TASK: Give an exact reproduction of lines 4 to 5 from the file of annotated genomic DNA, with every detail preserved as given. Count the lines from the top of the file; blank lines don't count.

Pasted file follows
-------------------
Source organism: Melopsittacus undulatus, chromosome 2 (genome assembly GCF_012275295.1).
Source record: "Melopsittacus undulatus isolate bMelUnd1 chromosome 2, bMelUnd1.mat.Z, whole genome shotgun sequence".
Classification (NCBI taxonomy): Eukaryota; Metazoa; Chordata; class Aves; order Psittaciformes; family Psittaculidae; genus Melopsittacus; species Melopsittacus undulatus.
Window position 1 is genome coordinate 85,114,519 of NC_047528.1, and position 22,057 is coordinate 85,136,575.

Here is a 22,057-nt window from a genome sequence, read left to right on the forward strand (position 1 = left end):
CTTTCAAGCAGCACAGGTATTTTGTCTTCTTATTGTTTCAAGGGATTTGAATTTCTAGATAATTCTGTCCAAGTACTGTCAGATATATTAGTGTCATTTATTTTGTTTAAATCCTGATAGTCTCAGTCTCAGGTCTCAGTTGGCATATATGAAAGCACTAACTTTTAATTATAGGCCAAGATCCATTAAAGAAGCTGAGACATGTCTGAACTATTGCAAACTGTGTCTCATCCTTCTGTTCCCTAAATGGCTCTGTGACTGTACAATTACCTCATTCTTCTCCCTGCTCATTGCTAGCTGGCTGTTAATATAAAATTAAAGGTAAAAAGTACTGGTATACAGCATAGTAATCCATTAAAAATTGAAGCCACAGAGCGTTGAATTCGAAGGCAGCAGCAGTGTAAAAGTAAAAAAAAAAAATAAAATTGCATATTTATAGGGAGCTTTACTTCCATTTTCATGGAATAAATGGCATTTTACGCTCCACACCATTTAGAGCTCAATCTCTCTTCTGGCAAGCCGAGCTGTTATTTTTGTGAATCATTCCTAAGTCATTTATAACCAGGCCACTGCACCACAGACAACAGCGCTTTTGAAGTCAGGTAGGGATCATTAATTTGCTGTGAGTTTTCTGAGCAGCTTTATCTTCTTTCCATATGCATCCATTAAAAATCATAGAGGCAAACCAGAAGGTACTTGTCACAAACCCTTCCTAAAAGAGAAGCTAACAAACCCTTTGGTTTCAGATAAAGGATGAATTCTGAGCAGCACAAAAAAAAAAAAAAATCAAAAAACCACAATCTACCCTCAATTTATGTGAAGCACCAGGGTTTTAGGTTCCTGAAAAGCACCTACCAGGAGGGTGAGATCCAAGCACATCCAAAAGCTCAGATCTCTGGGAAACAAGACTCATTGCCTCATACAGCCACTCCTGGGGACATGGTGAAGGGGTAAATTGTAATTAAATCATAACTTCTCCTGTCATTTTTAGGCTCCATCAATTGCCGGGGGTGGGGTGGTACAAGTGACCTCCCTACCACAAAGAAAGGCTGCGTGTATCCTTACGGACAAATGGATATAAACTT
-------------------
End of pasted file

Window position 1 is genome coordinate 85,114,519 of NC_047528.1, and position 22,057 is coordinate 85,136,575.

Here is a 22,057-nt window from a genome sequence, read left to right on the forward strand (position 1 = left end):